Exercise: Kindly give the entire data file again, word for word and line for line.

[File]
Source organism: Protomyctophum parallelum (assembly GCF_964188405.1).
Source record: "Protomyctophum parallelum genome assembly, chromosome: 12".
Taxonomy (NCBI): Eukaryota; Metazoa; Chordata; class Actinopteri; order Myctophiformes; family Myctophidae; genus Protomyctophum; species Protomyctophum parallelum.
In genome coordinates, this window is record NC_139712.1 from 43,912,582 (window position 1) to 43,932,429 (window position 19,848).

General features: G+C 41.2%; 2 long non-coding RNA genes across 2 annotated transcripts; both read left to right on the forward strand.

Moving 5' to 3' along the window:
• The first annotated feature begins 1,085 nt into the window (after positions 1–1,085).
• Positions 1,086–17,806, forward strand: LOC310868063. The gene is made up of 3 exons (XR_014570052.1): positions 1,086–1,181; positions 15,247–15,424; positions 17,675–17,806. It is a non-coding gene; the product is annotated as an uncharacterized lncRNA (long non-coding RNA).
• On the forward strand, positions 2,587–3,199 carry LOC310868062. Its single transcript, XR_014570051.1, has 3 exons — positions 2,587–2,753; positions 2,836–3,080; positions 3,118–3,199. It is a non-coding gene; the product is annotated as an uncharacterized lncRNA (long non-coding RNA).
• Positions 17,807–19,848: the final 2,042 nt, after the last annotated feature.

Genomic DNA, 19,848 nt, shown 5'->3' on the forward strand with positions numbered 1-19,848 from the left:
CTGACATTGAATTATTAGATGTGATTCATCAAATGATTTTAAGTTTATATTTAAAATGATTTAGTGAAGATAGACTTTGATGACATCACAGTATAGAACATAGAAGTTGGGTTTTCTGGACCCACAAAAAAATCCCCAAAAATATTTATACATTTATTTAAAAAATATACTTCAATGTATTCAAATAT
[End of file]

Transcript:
Source organism: Protomyctophum parallelum (assembly GCF_964188405.1).
Source record: "Protomyctophum parallelum genome assembly, chromosome: 12".
Taxonomy (NCBI): Eukaryota; Metazoa; Chordata; class Actinopteri; order Myctophiformes; family Myctophidae; genus Protomyctophum; species Protomyctophum parallelum.
In genome coordinates, this window is record NC_139712.1 from 43,912,582 (window position 1) to 43,932,429 (window position 19,848).

General features: G+C 41.2%; 2 long non-coding RNA genes across 2 annotated transcripts; both read left to right on the forward strand.

Moving 5' to 3' along the window:
• The first annotated feature begins 1,085 nt into the window (after positions 1–1,085).
• Positions 1,086–17,806, forward strand: LOC310868063. The gene is made up of 3 exons (XR_014570052.1): positions 1,086–1,181; positions 15,247–15,424; positions 17,675–17,806. It is a non-coding gene; the product is annotated as an uncharacterized lncRNA (long non-coding RNA).
• On the forward strand, positions 2,587–3,199 carry LOC310868062. Its single transcript, XR_014570051.1, has 3 exons — positions 2,587–2,753; positions 2,836–3,080; positions 3,118–3,199. It is a non-coding gene; the product is annotated as an uncharacterized lncRNA (long non-coding RNA).
• Positions 17,807–19,848: the final 2,042 nt, after the last annotated feature.

Genomic DNA, 19,848 nt, shown 5'->3' on the forward strand with positions numbered 1-19,848 from the left:
CTGACATTGAATTATTAGATGTGATTCATCAAATGATTTTAAGTTTATATTTAAAATGATTTAGTGAAGATAGACTTTGATGACATCACAGTATAGAACATAGAAGTTGGGTTTTCTGGACCCACAAAAAAATCCCCAAAAATATTTATACATTTATTTAAAAAATATACTTCAATGTATTCAAATAT